And so, my little ones, we come to the end of our long journey and coincidentally the beginning of my new life in Korea. On Wednesday 28 March 2003, the day JP broadcast a session by Prewar Yardsale, we flew to Incheon Airport and began the last six years of East Asian heaven in the year of the Sheep (having missed an arsonist killing 190 people on a train in Daegu in March). The UK said goodbye to BBC Choice (and Maurice Gibb, Noel Redding, Nina Simone and Johnny Cash) and hello to BBC Three. The US, Australia, Poland and the UK joined forces and invaded Iraq, an operation followed in real time by the BBC (as opposed to the Falklands, when pictures arrived in England after what seemed like 200 years). What marvellous benefits the digital age had brought us.
Anyway, as Tony Blair was slowly digging his own grave, Arsenal beat Southampton 1-0 to carry off the FA Cup, Italian scientists cloned a horse called Prometea, an earthquake in Algeria killed 2,200 in May, and the discovery of the body of David Kelly, a scientist at the Ministry of Defence, a few miles from his home prompted the Hutton Enquiry. August saw a massive power blackout in southeast England which knocked out 60% of the Underground, but this was nothing compared to the blackout in Italy the following month, which affected 56 million people.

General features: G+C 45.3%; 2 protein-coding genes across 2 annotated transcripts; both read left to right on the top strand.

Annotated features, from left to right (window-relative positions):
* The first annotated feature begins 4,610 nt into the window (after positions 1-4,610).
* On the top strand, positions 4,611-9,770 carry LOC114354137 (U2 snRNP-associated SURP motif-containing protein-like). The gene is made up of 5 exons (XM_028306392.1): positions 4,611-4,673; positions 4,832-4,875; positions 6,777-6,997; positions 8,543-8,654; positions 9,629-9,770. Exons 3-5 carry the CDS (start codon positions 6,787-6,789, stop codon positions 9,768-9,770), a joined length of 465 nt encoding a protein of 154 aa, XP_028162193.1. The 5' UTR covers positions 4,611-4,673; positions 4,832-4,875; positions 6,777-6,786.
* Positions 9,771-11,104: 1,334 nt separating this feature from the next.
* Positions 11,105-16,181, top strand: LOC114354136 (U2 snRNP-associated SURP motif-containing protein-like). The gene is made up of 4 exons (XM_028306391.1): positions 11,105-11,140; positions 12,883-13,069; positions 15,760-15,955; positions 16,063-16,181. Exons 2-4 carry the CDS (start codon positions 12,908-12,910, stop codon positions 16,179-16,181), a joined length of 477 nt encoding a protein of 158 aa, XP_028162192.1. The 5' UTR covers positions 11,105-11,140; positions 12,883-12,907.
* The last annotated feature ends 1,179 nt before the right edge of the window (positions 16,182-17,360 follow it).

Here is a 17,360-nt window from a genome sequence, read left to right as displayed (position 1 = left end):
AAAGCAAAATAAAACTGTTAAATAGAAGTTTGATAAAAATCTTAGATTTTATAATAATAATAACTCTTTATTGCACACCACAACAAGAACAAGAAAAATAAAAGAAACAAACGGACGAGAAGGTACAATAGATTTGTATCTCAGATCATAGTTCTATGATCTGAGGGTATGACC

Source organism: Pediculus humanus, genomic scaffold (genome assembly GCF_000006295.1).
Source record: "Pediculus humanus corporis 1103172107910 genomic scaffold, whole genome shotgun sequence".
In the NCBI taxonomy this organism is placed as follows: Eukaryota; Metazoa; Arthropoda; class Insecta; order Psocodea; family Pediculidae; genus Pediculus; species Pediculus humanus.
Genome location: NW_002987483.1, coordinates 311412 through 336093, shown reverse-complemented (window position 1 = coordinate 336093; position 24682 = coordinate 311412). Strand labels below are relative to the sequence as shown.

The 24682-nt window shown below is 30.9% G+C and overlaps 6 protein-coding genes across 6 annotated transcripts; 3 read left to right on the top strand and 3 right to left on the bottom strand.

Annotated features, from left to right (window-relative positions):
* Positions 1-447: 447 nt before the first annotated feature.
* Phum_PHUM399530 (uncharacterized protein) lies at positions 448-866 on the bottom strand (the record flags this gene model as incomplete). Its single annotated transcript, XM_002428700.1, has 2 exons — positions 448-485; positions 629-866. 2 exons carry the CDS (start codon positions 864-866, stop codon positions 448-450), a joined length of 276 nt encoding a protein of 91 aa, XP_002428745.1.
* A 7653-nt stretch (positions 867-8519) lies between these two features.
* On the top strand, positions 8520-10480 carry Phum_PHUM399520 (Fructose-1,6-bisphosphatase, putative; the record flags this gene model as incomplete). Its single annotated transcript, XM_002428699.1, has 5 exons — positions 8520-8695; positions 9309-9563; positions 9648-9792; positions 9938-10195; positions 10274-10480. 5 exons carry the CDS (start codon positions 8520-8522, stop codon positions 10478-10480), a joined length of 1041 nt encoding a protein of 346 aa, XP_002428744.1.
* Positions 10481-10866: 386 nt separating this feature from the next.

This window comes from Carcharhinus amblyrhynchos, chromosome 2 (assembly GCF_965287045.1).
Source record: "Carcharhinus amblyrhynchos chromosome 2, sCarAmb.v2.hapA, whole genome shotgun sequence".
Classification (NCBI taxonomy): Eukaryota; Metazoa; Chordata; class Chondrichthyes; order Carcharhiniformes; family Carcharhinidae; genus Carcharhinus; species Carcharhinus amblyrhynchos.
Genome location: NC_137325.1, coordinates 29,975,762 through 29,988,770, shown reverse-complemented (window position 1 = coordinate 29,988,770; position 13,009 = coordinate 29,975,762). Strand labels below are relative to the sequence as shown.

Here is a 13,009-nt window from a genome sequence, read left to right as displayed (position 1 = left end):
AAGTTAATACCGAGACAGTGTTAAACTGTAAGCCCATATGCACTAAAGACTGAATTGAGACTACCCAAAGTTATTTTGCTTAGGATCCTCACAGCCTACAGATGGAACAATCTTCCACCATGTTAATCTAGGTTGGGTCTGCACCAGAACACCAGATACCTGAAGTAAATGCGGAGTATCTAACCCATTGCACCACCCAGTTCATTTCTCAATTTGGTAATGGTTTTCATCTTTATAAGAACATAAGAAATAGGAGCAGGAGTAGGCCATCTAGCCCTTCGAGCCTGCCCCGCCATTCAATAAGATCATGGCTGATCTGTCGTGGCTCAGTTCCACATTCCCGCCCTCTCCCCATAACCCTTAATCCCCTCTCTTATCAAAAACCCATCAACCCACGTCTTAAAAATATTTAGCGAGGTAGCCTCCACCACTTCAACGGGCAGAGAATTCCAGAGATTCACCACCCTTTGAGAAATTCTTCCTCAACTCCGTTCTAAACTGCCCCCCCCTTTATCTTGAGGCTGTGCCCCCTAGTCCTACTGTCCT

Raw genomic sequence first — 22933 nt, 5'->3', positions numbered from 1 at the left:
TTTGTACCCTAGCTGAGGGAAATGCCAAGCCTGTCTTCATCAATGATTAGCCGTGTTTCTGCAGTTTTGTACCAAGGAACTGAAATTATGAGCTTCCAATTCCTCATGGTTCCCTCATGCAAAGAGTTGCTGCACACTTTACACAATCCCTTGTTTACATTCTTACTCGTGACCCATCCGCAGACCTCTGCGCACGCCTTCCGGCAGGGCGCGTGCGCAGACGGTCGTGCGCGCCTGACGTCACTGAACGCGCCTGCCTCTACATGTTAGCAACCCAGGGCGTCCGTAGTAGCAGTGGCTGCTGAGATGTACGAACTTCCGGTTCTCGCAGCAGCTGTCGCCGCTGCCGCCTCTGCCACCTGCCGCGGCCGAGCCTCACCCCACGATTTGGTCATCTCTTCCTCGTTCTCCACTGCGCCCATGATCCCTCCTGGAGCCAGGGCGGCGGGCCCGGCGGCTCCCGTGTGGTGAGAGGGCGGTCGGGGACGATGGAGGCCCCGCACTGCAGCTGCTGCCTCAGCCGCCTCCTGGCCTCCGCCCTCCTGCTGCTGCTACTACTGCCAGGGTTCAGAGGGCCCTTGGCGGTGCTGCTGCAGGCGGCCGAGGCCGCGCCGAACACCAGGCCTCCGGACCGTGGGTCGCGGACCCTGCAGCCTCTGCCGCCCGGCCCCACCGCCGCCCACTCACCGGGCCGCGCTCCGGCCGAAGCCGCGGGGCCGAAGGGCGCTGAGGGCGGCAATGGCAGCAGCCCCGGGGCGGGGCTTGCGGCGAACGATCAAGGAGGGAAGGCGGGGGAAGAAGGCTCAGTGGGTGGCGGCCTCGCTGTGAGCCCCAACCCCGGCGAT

(A TV-related theme using one word follows).
- Back from the dead: Dirty Den in Eastenders, and After Dark on Channel 4.
- Very quickly dead: Brian Conley’s Judgement Day game show, which was cancelled after two episodes due to low ratings (the second quickest cancellation in TV history).
- Wishing it was dead: Star Trek was recast as Enterprise and then Star Trek: Enterprise (the words horse and flog come to mind).
- Knock me dead: gay kisses on All My Children (USA) and Coronation Street (UK).
The final Festive Fifty presided over by John Peel was broadcast on Christmas and Boxing Day. The Fall nearly made it to the top spot with Theme From Sparta F.C. (a remixed version would top the posthumous chart the following year). Prime movers, though, were Cinerama, curiously the only time any part of the Wedding Present had a FF number one. Happy hardcore, long championed first by John’s children then by him, finally made an appearance at number 9 in the form of CLSM’s John Peel Is Not Enough. And listen to John’s reaction to Amsterdam’s Does This Train Stop On Merseyside? which was used when a locomotive was recently dedicated to him.
No complete recording of both shows seems to be online at the moment, so I have excavated the chart rundown alone, split into songs, and zipped up in six parts.
Well, it’s been a pleasure taking you through the years and filling up your Peel collections at the same time. I’ll sign off from this month-long extravaganza with one of my favourite tracks from the year, from the band who never did a Peel session. Really. One more thing. It’s been emotional.